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Source:,, AMP Capital


What are the risks?

Key risks to watch for globally are:

Some increase in new cases in NSW, the ACT and Victoria after reopening is highly likely. But the main risk in Australia is that too rapid a reopening in southeastern Australia leads to a resurgence in cases – like Singapore which after reopening saw new cases surge to around 3000 a day – which threatens to overwhelm the hospital system, necessitating new restrictions to slow new cases down. Which is what Singapore has done. Note that NSW is still only at 67% and Victoria at 55% of the whole population fully vaccinated compared to 83% in Singapore. This could particularly be a risk in the months ahead if vaccine efficacy for those vaccinated earlier this year starts to wear off. A less risky approach would have been to wait three weeks or so between each reopening stage in order to ensure that new cases and most importantly hospitalisations are not surging and overwhelming the hospital system. At this stage it’s all just a risk though, booster shots are now on the way from next month and even if it does happen it would probably not be enough to derail the economic recovery as a return to long hard lockdowns is most unlikely unless vaccines completely fail in preventing serious illness.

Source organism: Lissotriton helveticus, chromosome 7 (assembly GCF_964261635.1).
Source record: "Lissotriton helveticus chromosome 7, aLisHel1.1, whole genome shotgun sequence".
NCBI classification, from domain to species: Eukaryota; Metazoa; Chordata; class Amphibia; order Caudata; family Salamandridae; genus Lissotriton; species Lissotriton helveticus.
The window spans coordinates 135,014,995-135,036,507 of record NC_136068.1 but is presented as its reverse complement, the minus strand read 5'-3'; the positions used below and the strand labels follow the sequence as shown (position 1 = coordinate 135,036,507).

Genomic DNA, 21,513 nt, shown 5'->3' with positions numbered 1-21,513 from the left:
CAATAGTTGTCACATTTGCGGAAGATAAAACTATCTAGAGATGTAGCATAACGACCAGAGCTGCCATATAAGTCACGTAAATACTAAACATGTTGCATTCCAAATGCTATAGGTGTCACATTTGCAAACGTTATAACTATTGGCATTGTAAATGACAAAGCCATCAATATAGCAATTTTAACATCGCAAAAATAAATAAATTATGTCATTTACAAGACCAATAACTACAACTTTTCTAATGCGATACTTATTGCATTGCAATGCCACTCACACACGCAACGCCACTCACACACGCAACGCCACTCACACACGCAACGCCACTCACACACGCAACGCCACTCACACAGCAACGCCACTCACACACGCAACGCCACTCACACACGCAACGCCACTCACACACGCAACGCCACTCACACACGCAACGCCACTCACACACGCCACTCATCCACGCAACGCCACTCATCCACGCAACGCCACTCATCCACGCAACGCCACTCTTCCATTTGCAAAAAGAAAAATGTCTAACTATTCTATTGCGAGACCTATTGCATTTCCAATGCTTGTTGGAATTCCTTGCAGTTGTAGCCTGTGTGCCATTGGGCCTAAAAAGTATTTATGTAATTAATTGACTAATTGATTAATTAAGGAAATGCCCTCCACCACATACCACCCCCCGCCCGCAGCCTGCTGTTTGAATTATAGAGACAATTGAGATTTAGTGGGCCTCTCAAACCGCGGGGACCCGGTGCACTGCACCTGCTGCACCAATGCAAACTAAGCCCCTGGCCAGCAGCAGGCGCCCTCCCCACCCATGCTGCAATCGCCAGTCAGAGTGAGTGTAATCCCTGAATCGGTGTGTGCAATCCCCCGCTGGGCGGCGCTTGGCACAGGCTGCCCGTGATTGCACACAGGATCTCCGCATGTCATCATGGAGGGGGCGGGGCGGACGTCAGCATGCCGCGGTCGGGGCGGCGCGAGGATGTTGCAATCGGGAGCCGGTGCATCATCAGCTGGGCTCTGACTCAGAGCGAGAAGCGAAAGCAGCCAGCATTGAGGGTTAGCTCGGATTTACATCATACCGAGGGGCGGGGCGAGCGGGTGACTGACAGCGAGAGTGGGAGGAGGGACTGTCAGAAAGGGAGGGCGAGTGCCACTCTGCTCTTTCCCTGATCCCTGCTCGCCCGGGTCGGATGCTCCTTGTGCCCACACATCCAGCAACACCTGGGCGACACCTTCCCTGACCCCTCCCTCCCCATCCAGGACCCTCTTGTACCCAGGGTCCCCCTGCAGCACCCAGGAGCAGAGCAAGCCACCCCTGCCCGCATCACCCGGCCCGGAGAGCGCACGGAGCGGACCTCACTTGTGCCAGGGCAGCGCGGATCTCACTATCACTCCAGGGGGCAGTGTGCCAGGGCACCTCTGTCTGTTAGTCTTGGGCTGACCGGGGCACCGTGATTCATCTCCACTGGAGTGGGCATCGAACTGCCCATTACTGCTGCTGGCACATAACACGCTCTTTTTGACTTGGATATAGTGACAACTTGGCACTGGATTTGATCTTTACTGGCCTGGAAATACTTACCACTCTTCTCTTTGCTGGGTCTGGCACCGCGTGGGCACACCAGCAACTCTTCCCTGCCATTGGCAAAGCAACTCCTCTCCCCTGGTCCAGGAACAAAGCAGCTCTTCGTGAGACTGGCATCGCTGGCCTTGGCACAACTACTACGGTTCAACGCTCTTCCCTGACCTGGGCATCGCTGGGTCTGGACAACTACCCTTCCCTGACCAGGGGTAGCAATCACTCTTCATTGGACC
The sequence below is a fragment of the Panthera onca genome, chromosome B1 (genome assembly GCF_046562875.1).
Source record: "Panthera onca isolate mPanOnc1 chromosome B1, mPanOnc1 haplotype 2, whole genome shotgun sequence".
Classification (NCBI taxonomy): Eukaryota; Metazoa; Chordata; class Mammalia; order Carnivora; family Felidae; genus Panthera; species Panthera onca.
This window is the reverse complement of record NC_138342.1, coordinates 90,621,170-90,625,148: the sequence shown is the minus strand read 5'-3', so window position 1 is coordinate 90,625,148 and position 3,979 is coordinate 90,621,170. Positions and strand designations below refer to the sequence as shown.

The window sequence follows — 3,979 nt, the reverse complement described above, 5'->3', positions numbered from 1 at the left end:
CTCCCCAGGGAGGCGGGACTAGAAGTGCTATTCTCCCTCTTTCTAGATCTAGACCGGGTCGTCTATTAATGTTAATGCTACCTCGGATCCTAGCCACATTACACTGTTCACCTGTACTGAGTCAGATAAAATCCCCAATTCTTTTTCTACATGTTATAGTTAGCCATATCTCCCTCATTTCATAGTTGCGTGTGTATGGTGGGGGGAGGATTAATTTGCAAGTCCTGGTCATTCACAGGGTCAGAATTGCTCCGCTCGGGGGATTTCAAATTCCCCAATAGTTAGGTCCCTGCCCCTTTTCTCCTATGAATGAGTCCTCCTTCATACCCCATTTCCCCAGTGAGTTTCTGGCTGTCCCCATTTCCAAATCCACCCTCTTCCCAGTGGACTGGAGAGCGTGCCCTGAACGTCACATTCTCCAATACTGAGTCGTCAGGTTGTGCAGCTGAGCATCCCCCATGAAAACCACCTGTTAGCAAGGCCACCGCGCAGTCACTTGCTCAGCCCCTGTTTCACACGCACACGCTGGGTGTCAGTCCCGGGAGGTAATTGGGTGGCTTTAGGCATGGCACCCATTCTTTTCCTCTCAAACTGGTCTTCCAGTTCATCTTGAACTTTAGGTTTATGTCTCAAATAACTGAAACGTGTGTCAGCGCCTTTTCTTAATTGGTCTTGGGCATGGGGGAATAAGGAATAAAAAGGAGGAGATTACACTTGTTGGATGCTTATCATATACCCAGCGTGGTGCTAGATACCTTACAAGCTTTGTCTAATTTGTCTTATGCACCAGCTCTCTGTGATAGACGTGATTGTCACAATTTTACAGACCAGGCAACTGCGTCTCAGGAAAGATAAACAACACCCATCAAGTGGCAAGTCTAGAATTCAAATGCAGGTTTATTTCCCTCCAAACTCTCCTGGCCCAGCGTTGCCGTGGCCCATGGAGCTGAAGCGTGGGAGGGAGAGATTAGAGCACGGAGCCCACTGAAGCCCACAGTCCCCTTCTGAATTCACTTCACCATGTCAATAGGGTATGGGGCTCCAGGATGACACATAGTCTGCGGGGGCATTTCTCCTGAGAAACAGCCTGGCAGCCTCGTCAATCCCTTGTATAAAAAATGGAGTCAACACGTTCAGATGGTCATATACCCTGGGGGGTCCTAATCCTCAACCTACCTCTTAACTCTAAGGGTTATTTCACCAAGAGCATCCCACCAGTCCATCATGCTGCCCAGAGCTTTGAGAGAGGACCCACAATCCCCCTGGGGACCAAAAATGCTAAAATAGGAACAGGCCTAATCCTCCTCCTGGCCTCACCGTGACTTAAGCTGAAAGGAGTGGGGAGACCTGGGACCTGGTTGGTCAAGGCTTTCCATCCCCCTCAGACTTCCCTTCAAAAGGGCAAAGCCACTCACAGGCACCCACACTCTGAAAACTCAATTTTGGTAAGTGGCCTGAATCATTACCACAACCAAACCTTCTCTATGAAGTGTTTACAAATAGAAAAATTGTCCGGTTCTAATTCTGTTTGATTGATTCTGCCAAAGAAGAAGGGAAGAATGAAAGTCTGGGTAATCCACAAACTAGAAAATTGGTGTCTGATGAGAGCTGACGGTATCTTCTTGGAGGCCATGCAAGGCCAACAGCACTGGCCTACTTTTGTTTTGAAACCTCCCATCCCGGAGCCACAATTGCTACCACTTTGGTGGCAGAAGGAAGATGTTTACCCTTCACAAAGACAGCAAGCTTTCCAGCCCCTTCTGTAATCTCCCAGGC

Implications for investors

While the risk of setbacks remains, our broad perspective is that coronavirus is gradually coming under control and this will permit a sustained reopening globally and in Australia in the months ahead. Although coronavirus will leave some lasting impacts, at a very high level sustained reopening will be positive for the investment outlook as reopening means:

The former is positive for corporate revenue (albeit profit growth will be slower than it has been) and the latter should ultimately relieve supply constraints and inflation pressures – although it may take 6-12 months. It will mean a continued winding down of ultra-easy monetary stimulus though.


If you have any questions about this please contact us.

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About the Author

Dr Shane Oliver, Head of Investment Strategy and Economics and Chief Economist at AMP Capital is responsible for AMP Capital’s diversified investment funds. He also provides economic forecasts and analysis of key variables and issues affecting, or likely to affect, all asset markets.

Important note: While every care has been taken in the preparation of this article, AMP Capital Investors Limited (ABN 59 001 777 591, AFSL 232497) and AMP Capital Funds Management Limited (ABN 15 159 557 721, AFSL 426455) makes no representations or warranties as to the accuracy or completeness of any statement in it including, without limitation, any forecasts. Past performance is not a reliable indicator of future performance. This article has been prepared for the purpose of providing general information, without taking account of any particular investor’s objectives, financial situation or needs. An investor should, before making any investment decisions, consider the appropriateness of the information in this article, and seek professional advice, having regard to the investor’s objectives, financial situation and needs. This article is solely for the use of the party to whom it is provided.